Dependence on God Makes Us Free

Pope Benedict XVI


         The theme chosen this year is meaningful—“By nature, man is relation to the infinite”—in view of the now imminent Year of Faith which I have chosen to proclaim for the 50th anniversary of the opening of the Second Vatican Ecumenical Council.

Speaking of man and of his desire for the infinite means first of all recognizing his constitutive relationship with the Creator.  Man is a creature of God.  Today this word—creature—seems almost to have gone out of fashion.  People prefer to think of the human being as a being complete in himself and the absolute master of his own destiny.  Viewing man as a creature seems “reductive”, because it involves an essential reference to something else or rather, Someone else—who cannot be managed by man—who comes into it to define his identity in an essential way; a relational identity, whose first given is his original and ontological dependence on the One who wanted and created us.  Yet this dependence, from which modern and contemporary men and women seek to free themselves, not only does not conceal or diminish buy rather reveals clearly the greatness and supreme dignity of the human being, called to life to enter into a relationship with Life itself, with God.

To say: “By nature,, man is relation to the infinite” thus means saying that every person has been created so that he or she may enter into dialogue with God, with the Infinite.  At the beginning of the world’s history Adam and Eve were the result of an act of love by God, made in his image and likeness, and their life and relationship with the Creator coincided: “God created man in his own image; in the image of God he created him, male and female he created them (Gen 1:27).

Moreover original sin is ultimately rooted precisely in our first parents’ evasion from this constitutive relationship, in their desire to put themselves in God’s place, in their belief that they could do without him.  Even after their sin, however, human beings are left with this all-consuming desire for this dialogue, almost as if the Creator himself had branded their soul and their flesh with it.

Psalm 63 (62) helps us penetrate to the heart of this subject.  “O God, you are my God, I seek you, my soul thirsts for you; my flesh faints for you, as in a dry and weary land where no water is” (v. 2).  Not only my soul but every fiber of my flesh is made to find its peace, its fulfillment in God.  And this aspiration in the human heart is indelible, even when God is rejected or denied, the thirst for the infinite that dwells in men and women is not slaked.  Instead a frantic, sterile search for “false infinites” begins, that can satisfy them at least for a moment.  The thirst of the soul and the longing of the flesh the Psalmist speaks of cannot be eliminated.  Therefore human beings, unbeknownst to themselves, are reaching out for the Infinite but in mistaken directions: in drugs, in a disorderly form of sexuality, in totalizing technologies, in success at every cost and even in deceptive forms of piety.  Even the good things which God has created, such as paths that lead to him, often risk being absolutized, and thereby becoming idols that replace the Creator.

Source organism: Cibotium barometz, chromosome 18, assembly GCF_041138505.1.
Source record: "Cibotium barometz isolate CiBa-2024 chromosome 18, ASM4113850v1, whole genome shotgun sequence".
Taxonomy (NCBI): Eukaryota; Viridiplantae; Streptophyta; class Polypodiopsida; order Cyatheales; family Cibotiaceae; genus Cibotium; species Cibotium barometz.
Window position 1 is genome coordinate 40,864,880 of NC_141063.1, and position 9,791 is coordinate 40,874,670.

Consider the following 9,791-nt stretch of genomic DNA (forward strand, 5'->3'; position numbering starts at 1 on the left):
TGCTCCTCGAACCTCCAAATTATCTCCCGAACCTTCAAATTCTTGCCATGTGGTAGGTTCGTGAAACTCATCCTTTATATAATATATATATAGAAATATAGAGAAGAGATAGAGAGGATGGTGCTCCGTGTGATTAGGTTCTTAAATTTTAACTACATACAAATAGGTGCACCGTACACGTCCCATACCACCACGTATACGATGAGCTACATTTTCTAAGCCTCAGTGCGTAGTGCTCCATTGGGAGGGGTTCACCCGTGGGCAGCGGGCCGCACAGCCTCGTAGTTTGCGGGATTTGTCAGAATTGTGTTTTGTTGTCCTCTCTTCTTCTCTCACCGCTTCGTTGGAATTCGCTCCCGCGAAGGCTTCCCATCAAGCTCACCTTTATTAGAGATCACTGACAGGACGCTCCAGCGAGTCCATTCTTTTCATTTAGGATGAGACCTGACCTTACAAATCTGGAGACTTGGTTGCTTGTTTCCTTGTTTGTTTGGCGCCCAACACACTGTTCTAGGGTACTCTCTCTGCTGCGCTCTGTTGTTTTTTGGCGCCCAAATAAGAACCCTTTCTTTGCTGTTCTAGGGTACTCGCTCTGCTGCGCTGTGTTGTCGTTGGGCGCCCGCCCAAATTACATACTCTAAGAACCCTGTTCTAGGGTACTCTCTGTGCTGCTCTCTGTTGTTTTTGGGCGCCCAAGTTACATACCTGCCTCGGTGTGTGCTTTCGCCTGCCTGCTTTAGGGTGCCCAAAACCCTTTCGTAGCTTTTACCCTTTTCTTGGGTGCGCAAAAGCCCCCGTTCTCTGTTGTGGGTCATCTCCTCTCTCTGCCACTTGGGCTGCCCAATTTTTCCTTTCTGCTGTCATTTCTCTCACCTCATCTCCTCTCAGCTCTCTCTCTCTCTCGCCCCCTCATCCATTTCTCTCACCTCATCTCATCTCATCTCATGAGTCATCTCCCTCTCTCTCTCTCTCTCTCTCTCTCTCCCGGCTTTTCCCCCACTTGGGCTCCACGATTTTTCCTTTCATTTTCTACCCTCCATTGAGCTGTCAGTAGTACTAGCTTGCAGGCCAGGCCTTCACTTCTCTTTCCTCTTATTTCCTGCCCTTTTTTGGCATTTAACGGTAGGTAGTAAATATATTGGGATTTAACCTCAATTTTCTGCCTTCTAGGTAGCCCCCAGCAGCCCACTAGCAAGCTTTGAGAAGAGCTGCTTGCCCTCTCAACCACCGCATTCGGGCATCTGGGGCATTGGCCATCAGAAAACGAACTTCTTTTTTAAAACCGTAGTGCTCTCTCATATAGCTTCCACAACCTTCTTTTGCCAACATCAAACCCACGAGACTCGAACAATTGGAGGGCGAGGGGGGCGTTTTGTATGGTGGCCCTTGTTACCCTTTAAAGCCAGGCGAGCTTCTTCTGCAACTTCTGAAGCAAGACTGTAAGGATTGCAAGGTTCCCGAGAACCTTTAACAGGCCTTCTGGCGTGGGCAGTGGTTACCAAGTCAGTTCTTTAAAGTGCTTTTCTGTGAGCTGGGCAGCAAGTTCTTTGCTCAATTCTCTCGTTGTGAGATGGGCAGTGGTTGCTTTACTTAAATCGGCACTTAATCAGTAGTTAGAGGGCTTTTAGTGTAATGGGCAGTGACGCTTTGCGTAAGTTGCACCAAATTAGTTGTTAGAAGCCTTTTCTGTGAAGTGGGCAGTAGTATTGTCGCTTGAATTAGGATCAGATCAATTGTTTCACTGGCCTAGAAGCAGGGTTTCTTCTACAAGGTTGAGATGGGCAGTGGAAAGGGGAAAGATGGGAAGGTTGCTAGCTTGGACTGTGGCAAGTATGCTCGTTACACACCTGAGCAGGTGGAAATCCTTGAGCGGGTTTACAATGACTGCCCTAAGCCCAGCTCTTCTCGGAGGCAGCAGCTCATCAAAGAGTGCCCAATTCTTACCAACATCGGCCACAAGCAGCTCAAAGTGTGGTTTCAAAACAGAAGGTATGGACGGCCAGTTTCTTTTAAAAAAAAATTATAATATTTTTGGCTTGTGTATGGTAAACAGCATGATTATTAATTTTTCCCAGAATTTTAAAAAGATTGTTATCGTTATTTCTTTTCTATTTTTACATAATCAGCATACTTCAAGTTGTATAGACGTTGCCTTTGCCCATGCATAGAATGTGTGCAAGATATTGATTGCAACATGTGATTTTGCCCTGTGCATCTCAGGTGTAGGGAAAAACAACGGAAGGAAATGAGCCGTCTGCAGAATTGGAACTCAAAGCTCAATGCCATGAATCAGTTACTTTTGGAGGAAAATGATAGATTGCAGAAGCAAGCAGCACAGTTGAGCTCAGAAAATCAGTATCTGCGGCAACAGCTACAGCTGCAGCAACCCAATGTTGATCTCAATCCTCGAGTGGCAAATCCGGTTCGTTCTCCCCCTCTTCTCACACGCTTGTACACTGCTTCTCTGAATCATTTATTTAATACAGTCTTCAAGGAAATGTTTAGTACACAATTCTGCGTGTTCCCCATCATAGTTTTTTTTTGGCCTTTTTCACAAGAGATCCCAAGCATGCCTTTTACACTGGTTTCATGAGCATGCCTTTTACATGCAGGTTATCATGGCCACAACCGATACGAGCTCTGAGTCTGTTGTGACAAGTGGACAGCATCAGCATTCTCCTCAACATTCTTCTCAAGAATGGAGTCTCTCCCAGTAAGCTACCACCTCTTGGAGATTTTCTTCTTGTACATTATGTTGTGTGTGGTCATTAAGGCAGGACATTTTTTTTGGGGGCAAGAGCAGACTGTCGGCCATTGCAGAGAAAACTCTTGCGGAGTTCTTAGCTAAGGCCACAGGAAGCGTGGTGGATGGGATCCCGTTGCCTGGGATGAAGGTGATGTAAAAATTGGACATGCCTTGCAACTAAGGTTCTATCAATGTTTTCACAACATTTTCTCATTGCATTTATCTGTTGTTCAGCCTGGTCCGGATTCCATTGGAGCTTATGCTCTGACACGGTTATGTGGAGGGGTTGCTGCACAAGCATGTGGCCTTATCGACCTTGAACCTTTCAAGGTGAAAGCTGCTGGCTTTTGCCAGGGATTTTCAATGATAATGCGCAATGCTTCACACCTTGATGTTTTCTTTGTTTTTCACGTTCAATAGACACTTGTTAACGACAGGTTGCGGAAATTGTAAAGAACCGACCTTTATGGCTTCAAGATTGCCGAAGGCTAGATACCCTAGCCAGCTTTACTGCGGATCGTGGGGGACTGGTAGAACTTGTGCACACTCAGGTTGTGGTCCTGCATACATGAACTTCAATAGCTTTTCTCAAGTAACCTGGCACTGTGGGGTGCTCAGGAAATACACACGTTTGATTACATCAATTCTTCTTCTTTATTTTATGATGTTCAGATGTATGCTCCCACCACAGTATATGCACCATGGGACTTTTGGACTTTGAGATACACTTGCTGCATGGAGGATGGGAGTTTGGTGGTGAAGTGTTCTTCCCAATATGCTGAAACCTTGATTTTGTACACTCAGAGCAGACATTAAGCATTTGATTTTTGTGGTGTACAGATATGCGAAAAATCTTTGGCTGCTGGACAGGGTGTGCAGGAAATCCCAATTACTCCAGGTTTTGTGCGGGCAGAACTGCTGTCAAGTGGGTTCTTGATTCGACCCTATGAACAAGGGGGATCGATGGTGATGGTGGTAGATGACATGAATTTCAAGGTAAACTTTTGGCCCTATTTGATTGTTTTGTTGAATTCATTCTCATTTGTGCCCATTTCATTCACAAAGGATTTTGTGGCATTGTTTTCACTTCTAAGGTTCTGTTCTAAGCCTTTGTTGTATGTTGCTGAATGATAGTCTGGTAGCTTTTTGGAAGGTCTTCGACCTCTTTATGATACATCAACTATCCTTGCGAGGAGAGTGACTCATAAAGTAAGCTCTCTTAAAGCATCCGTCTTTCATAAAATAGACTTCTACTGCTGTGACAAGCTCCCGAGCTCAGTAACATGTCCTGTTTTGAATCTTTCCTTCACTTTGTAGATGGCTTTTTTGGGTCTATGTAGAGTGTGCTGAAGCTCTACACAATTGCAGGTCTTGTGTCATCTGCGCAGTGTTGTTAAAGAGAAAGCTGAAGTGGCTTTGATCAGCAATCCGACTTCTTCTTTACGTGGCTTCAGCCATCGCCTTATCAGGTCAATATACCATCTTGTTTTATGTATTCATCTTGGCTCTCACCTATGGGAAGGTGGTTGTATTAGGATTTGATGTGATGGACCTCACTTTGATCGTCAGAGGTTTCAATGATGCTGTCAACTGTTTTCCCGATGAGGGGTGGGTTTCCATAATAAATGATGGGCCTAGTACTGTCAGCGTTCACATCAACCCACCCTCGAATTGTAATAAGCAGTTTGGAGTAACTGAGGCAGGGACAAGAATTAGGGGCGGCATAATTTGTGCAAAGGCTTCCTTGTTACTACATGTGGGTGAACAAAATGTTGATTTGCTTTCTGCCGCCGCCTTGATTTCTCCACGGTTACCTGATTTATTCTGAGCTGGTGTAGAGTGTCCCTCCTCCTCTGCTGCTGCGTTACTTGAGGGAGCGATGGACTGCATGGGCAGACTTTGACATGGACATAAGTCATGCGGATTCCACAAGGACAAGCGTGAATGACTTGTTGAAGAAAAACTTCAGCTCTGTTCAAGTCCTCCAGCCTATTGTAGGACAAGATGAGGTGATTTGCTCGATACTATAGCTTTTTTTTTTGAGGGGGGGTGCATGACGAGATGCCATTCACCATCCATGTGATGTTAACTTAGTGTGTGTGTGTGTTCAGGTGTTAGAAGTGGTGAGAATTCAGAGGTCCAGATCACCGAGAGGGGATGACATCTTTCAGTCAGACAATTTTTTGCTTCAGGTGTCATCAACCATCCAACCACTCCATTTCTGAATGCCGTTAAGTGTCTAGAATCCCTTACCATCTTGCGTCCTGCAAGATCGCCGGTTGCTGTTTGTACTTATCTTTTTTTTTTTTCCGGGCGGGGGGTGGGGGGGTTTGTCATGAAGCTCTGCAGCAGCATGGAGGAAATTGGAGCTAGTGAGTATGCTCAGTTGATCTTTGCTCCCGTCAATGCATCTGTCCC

Recognizing that we have been made for the infinite means taking the route of purification from what we have called “false infinites”, a way of conversion of heart and mind.  We must uproot all the false promises of the infinite that seduce men and women and enslave people.  Truly to rediscover ourselves and our identity, to live our dignity, we must return to recognizing that we are creatures, dependent on God.  The possibility of a truly free and full life is linked to recognizing this dependence—which in our inmost depths is the joyous discovery of being God’s children.  It is interesting to note that in his Letter to the Romans St. Paul sees the contrary of slavery not so miuch as freedom as, rather,  sonship, having received the Holy Spirit that makes us adoptive sons and enables us to cry to God “Abba! Father!” (8:15).

The Apostle to the Gentiles speaks of an “evil” slavery: the slavery of sin, of the law, of the passions of the flesh.  Yet he does not counter this with autonomy but with “being slaves of Christ”, (cf. 6:16-22).  On the contrary, he describes himself as “Paul, a servant of Jesus Christ” (1:1).   The fundamental point, therefore, is not to eliminate dependence which is a constitutive part of the human being, but to direct it to the One who alone can truly set us free.  At this point, however, a question arises.  Is it not perhaps structurally impossible for human beings to measure up to the loftiness of their nature?  This question beings us directly to the heart of Christianity.

In fact, the Infinite One took a finite form in order to make himself a response that the human being could experience.  The unbridgeable abyss between the finite and the infinite was filled from the Incarnation, from the moment in which the Word became flesh; the eternal and infinite God left  his heaven ad entered into time, he immersed himself in human finiteness.  Nothing, therefore, is trivial or insignificant in the journey of life and of the world.  Men and women are made for an infinite God who became flesh, who took our humanity to uplift it to the heights of his divine being.

We thus discover the truest dimension of human existence to which (we are called): life as a vocation.  Everything, every relationship, every joy, as well as every difficulty, finds its ultimate reason in being an opportunity for a relationship with the Infinite, God’s voice that continually calls us and invites us to look up, to discover in adherence to him the complete fulfillment of our humanity.